The fraudsters aren’t interested in the actual content of the video or website, as long as they get people to click on the ad or video. A click will still be paid even if the visitor leaves the page shortly afterwards.

But fraudsters can get even more insidious and lure people into purchasing products or completing specific actions, promising them exclusive rewards. And obviously, they won’t ever be seen by the victims. Once they realize that they have been scammed, they will likely demand refunds from the affiliate program owners. But business owners may not even know what methods their affiliates used to drive the purchases in the first place!

How does an affiliate program owner know whether or not an affiliate fulfilled the conditions to earn commission? By tracking cookies (tiny text files in an internet’s user browser that websites can read). In theory, they allow program owners to reward exactly the affiliates who deserve it. But if an affiliate fraudster uses a cookie stuffing method, they are instead rewarded for bringing traffic to the program.

How does it work? Through a website, pop-up, or browser extension, the fraudsters drop one or more third-party cookies into a visitor’s web browser. If a user happens to visit one of the sites from which the cookie originates and makes a purchase, the cookie will mislead the advertiser into thinking that lead was brought by the fraudster.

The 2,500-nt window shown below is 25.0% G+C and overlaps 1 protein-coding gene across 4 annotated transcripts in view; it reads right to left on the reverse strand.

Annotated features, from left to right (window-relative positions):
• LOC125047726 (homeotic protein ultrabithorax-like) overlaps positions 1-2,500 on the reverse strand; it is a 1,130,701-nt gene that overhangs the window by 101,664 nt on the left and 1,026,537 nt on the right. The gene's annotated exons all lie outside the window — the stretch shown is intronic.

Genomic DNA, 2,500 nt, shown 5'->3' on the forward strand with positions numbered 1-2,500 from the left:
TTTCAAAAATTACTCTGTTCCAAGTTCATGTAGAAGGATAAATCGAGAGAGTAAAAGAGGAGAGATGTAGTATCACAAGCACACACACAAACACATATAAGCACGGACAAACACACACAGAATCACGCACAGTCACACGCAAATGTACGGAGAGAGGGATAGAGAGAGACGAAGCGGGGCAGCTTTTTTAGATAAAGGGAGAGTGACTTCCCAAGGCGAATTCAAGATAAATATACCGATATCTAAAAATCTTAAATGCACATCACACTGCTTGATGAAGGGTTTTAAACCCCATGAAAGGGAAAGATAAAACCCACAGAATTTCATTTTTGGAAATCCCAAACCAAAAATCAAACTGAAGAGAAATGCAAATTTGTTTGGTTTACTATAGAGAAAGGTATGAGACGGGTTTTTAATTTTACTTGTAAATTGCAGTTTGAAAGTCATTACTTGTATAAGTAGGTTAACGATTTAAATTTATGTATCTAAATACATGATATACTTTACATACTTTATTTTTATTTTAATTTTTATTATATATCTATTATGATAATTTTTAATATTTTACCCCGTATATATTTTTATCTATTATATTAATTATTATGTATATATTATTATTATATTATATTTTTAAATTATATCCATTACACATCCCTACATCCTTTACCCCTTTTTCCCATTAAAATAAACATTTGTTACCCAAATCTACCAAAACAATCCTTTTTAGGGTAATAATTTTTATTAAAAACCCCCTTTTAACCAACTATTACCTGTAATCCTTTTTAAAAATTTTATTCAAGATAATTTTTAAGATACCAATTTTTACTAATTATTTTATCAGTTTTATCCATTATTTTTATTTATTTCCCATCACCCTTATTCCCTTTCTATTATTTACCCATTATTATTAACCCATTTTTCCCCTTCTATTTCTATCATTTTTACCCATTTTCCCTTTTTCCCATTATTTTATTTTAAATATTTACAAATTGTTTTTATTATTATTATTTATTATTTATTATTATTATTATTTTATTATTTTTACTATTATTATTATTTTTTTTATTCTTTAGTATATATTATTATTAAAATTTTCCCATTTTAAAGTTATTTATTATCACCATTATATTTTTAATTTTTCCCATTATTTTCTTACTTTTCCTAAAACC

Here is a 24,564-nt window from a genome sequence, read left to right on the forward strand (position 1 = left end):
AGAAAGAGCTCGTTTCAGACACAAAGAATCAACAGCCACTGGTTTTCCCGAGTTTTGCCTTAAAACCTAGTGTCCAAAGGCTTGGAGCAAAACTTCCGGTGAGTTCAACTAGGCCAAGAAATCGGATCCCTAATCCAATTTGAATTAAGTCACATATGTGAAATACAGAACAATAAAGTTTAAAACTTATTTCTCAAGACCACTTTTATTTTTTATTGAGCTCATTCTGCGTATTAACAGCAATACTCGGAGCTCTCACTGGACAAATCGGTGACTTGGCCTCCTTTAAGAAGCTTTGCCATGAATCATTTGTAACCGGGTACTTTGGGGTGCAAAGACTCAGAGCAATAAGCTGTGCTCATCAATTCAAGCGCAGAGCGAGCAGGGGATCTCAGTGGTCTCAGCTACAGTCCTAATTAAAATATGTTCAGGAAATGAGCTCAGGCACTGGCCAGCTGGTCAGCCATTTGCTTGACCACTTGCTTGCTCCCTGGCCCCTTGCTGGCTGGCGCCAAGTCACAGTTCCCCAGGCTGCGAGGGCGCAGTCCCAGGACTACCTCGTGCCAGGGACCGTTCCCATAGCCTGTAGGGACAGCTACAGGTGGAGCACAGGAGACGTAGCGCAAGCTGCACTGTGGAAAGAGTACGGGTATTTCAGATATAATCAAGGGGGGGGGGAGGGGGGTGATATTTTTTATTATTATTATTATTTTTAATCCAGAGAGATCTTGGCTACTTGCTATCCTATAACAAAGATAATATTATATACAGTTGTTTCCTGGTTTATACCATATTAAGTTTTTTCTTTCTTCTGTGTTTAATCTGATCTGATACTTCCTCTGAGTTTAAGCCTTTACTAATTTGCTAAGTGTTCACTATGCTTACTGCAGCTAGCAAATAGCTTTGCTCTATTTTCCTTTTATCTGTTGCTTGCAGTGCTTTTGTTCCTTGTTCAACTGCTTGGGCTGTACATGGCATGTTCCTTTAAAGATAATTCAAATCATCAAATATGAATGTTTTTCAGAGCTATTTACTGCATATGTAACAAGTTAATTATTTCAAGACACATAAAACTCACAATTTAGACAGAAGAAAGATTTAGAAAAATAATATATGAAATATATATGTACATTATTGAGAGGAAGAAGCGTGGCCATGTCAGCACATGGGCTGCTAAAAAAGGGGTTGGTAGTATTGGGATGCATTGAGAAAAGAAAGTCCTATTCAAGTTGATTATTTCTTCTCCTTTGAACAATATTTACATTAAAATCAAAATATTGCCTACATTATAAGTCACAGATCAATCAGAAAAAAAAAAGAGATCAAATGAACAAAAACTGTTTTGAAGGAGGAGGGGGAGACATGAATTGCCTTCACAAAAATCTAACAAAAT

What’s even worse is that the dropped cookies can override those coming from legitimate affiliates, allowing fraudsters to take credit for someone else’s hard work. In this case, your affiliates may earn far less, which could result in them abandoning your program.

cookies-with-goggly-eyes

How to find out whether you have been a victim of affiliate fraud?

An occurrence of affiliate fraud can be obvious in hindsight – if you call a lead and only get an angry “where do you have my number from?” reply, or you notice there are some suspicious failed sales in your records, for example. But what other things happening in your program should raise a red flag?